Contributed by Nelly Almeida.
We previously blogged on Judge Gross’ much talked about decision to cap Hybrid’s right to credit bid the $168 million claim Hybrid bought from the United States Department of Energy (the “DOE”) at the price Hybrid paid for the loan, $25 million. As we noted, following the decision Hybrid filed an emergency motion for leave to appeal the ruling pursuant to 28 U.S.C. §§ 158(a)(1) and (3) and an emergency motion for direct appeal to the Third Circuit pursuant to 28 U.S.C. § 158(d)(2)(A). The United States District Court for the District of Delaware denied Hybrid’s motions on February 7, 2014 and February 12, 2014, respectively.
In denying the first motion for leave to appeal, the District Court found that the bankruptcy court’s order was not a “final order” for the purposes of 28 U.S.C. § 158(a)(1) and that Hybrid failed to establish the factors required to justify an interlocutory appeal under 28 U.S.C. § 158(a)(3). In finding that the order was not a “final order,” the District Court noted that there were many issues yet to be resolved by the bankruptcy court, such as the nature of Hybrid’s claims and how the proceeds of the auction would be distributed. When determining whether Hybrid met the requirements for an interlocutory appeal, the court considered whether there was substantial ground for a difference of opinion regarding a controlling question of law, whether an immediate appeal would materially advance the case, and whether there were “exceptional circumstances” to justify an appeal before entry of a final order. In finding that Hybrid did not meet the requirements for an interlocutory appeal, the District Court explained, first, that Judge Gross’ decision to cap credit bidding fell well within the confines of the Bankruptcy Code. Indeed, the District Court cited to In re Financial News Network, Inc., 126 B.R. 152 (Bankr. S.D.N.Y. 1991), a case where credit bidding was disallowed altogether, and noted that “no action taken by the Bankruptcy Court in the instant case has been as drastic.” Second, the District Court explained that the issue of whether Hybrid’s credit bid should be capped did not need to be resolved before a sale of Fisker’s assets could take place. Third, the District Court found that Hybrid failed to demonstrate any “exceptional circumstances” to justify an interlocutory appeal.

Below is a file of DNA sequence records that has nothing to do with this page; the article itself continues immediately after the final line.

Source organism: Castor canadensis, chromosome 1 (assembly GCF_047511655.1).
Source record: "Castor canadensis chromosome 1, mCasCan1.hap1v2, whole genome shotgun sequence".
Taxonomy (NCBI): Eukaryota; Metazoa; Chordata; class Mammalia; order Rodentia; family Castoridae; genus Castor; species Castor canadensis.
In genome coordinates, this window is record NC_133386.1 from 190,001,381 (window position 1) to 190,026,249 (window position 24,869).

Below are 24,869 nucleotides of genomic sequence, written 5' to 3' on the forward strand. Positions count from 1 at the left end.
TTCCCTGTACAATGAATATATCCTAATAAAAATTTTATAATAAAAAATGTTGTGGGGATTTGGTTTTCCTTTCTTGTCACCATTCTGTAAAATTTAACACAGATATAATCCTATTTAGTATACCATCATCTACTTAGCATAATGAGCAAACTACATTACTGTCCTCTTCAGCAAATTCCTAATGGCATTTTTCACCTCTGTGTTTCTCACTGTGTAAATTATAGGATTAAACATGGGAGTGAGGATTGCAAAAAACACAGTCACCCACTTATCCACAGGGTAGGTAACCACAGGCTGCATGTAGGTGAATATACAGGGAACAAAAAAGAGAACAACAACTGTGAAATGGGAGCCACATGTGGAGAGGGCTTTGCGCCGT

For similar reasons the District Court also found that the circumstances of the case did not warrant certification to the Third Circuit under 28 U.S.C. § 158(d)(2)(A), which requires that for a direct appeal there must be an unresolved question of law or a question of law that requires the resolution of conflicting decisions, or the appeal must materially advance the progress of the case. Specifically, the District Court found that (i) there is controlling Third Circuit case law recognizing a bankruptcy court’s authority to limit or deny a secured lender’s right to credit bid; (ii) there are no conflicting decisions regarding such authority; and (iii) direct appeal to the Third Circuit of Judge Gross’ decision would not materially advance the bankruptcy case. The District Court cited to In re Philadelphia Newspapers, LLC, 599 F. 3d 298 (3d Cir. 2010) as the “controlling decision” where the Third Circuit recognized that the right to credit bid is not absolute and rejected Hybrid’s argument that In re Submicron Systems Corp., 432 F.3d 448 (3d Cir. 2006), a case where a secured creditor was allowed to bid the full amount of its claim even though the secured debt had no actual/economic value, conflicts with In re Philadelphia Newspapers. The court clarified that in In re Submicron the court did not address the credit bid exception itself but, rather, considered the specific issue of whether credit bidding was improper under the specific circumstances of that case. Further, the District Court reiterated that Hybrid produced no evidence that a sale of Fisker’s assets could not proceed unless the issue of whether Hybrid’s bid may be capped is ultimately resolved.
The sale of Fisker’s assets did proceed as scheduled. The auction commenced on Wednesday, February 12, 2014 and lasted through Friday, February 14, 2014, following nineteen rounds of bidding. Interestingly, according to The Wall Street Journal, the competition between Wanxiang and Hybrid drove the price for Fisker so high that Wanxiang will need antitrust clearance under the Hart-Scott-Rodino Antitrust Improvements Act before going through with the deal. Indeed, Wanxiang’s winning bid is almost six times the price Fisker sought approval to accept in a private sale when it filed for bankruptcy. The $149.2 million bid includes $126.2 million of cash, $8 million of assumed liabilities, and a contribution of common equity in an affiliate designated by Wanxiang. Judge Gross approved the sale at a hearing held on February 18, 2014 and entered an order to that effect on February 19, 2014. Now that Fisker’s assets have been approved for sale, the question will be how to split up the proceeds. Hybrid is, of course, expected to argue that it is entitled to the vast majority of the proceeds as a result of its secured claim. Notably, the sale order specifically preserves all of Hybrid’s rights with respect to whether its allowed secured claims, if any, may be satisfied by a distribution of equity without its consent. It will be interesting to see how the DOE loan is ultimately valued, what consideration Hybrid receives on account of its claim, and the extent to which Hybrid was harmed (if at all) by Judge Gross’ decision to cap its credit bid. As always, we will keep you posted!
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